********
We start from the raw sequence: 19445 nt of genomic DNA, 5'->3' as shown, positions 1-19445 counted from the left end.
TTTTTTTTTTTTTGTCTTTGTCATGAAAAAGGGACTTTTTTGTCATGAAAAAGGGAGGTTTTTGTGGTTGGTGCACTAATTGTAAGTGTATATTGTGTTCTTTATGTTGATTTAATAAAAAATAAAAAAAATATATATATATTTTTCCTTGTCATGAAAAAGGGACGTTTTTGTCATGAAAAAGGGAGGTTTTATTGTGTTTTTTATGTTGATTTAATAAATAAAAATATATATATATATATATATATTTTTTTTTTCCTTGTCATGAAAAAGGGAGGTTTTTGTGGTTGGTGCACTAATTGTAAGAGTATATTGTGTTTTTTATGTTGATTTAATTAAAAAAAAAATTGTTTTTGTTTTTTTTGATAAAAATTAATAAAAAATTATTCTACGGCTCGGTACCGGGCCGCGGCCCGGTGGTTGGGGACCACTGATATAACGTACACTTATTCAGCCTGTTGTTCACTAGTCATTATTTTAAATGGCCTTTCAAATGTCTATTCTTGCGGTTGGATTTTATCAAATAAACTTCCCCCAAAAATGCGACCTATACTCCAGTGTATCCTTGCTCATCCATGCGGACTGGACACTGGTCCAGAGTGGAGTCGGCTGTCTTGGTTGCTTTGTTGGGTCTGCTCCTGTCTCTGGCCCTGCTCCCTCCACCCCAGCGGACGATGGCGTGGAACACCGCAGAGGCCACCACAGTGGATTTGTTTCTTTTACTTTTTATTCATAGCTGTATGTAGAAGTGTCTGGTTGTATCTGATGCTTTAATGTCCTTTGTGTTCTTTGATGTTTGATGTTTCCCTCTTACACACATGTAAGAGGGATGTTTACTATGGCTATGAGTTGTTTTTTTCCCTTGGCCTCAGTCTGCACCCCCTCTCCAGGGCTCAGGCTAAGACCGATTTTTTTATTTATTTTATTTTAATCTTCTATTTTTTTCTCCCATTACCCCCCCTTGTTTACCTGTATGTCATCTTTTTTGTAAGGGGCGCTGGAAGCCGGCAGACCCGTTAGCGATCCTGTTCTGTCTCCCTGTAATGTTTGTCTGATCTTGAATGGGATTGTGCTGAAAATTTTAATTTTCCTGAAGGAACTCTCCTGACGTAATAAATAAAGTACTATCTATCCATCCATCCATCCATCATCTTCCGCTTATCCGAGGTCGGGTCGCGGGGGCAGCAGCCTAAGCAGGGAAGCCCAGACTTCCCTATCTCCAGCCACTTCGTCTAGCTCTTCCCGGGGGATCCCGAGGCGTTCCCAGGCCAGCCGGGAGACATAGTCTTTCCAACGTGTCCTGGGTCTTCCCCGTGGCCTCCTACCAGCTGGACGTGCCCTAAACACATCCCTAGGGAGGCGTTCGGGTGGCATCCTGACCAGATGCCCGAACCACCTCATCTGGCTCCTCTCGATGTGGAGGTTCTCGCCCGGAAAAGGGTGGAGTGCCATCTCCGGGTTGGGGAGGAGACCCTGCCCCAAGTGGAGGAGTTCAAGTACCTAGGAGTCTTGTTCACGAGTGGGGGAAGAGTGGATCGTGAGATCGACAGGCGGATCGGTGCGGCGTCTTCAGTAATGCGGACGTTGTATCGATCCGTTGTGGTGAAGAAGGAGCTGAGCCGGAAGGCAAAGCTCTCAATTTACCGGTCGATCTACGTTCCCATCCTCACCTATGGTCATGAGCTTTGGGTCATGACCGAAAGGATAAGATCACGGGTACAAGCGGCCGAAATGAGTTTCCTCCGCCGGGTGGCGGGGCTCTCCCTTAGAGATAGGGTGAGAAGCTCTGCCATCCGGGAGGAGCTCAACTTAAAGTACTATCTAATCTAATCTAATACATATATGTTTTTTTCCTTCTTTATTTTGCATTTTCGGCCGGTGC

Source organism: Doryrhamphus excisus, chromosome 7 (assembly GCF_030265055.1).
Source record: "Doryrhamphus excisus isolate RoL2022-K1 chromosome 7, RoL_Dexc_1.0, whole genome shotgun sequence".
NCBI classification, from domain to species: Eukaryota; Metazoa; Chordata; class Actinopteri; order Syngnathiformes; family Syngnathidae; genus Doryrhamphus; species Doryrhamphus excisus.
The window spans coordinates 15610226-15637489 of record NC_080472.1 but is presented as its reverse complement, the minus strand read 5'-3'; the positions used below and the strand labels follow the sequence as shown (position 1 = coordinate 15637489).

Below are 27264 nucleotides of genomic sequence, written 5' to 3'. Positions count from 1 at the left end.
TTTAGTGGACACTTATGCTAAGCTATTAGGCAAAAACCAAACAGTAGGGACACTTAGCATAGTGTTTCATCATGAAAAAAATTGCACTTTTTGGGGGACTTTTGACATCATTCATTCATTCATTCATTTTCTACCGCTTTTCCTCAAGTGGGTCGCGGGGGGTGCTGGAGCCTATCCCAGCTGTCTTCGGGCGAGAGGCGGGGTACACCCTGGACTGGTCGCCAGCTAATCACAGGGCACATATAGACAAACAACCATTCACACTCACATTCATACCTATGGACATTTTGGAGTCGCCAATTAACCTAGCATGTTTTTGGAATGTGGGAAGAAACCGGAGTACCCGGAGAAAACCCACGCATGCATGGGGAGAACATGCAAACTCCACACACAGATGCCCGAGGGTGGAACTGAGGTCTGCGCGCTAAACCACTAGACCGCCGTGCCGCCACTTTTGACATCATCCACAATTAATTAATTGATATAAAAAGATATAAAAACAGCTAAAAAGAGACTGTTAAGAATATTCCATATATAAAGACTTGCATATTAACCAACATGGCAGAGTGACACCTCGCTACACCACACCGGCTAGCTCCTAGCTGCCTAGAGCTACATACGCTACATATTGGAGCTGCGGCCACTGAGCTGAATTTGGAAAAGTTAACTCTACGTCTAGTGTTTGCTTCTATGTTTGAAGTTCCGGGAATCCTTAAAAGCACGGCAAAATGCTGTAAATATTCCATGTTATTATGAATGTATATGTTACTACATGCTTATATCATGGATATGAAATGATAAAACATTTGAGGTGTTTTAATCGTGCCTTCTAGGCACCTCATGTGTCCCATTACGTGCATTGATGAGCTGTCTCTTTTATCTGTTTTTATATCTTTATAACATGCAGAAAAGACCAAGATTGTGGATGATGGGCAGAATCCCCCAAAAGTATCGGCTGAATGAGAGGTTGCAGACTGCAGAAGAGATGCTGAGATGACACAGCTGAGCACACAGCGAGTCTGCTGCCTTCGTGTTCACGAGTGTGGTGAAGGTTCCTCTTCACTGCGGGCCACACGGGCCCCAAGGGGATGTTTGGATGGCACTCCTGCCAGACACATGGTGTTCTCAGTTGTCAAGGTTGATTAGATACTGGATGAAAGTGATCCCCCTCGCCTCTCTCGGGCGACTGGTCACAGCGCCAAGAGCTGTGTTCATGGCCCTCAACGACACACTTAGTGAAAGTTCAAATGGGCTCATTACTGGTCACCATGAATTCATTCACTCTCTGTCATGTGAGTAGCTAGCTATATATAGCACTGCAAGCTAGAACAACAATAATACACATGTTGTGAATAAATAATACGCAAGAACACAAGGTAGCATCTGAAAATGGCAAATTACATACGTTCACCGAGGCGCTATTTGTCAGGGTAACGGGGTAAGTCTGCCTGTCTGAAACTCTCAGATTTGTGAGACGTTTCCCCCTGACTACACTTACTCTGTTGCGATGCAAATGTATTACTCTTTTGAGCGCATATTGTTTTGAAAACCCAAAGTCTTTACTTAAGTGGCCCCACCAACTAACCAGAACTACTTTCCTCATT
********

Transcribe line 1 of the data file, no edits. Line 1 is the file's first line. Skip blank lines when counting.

We start from the raw sequence: 19445 nt of genomic DNA, 5'->3' as shown, positions 1-19445 counted from the left end.